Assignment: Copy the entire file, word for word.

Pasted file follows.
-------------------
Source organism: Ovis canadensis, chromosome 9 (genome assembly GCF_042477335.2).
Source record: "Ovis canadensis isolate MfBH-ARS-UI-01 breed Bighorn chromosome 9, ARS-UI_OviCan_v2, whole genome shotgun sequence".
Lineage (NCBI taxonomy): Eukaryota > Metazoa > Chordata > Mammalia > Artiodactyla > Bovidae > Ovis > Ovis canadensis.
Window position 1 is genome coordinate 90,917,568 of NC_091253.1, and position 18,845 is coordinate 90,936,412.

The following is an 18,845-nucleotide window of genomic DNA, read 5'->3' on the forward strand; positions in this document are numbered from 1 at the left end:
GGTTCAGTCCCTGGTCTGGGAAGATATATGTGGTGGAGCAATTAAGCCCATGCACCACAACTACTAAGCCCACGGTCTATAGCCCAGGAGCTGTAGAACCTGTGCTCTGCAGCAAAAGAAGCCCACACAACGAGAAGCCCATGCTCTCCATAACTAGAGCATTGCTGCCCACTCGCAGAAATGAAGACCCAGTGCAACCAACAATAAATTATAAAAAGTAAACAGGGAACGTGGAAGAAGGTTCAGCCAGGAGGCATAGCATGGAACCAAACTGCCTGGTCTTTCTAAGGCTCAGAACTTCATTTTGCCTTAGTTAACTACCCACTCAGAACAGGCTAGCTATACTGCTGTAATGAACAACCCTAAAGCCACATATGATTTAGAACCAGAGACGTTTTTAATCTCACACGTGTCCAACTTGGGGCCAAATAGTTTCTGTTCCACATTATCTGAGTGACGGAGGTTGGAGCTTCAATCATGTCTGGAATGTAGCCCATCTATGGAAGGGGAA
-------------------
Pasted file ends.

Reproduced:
Source organism: Ovis canadensis, chromosome 9 (genome assembly GCF_042477335.2).
Source record: "Ovis canadensis isolate MfBH-ARS-UI-01 breed Bighorn chromosome 9, ARS-UI_OviCan_v2, whole genome shotgun sequence".
Lineage (NCBI taxonomy): Eukaryota > Metazoa > Chordata > Mammalia > Artiodactyla > Bovidae > Ovis > Ovis canadensis.
Window position 1 is genome coordinate 90,917,568 of NC_091253.1, and position 18,845 is coordinate 90,936,412.

The following is an 18,845-nucleotide window of genomic DNA, read 5'->3' on the forward strand; positions in this document are numbered from 1 at the left end:
GGTTCAGTCCCTGGTCTGGGAAGATATATGTGGTGGAGCAATTAAGCCCATGCACCACAACTACTAAGCCCACGGTCTATAGCCCAGGAGCTGTAGAACCTGTGCTCTGCAGCAAAAGAAGCCCACACAACGAGAAGCCCATGCTCTCCATAACTAGAGCATTGCTGCCCACTCGCAGAAATGAAGACCCAGTGCAACCAACAATAAATTATAAAAAGTAAACAGGGAACGTGGAAGAAGGTTCAGCCAGGAGGCATAGCATGGAACCAAACTGCCTGGTCTTTCTAAGGCTCAGAACTTCATTTTGCCTTAGTTAACTACCCACTCAGAACAGGCTAGCTATACTGCTGTAATGAACAACCCTAAAGCCACATATGATTTAGAACCAGAGACGTTTTTAATCTCACACGTGTCCAACTTGGGGCCAAATAGTTTCTGTTCCACATTATCTGAGTGACGGAGGTTGGAGCTTCAATCATGTCTGGAATGTAGCCCATCTATGGAAGGGGAA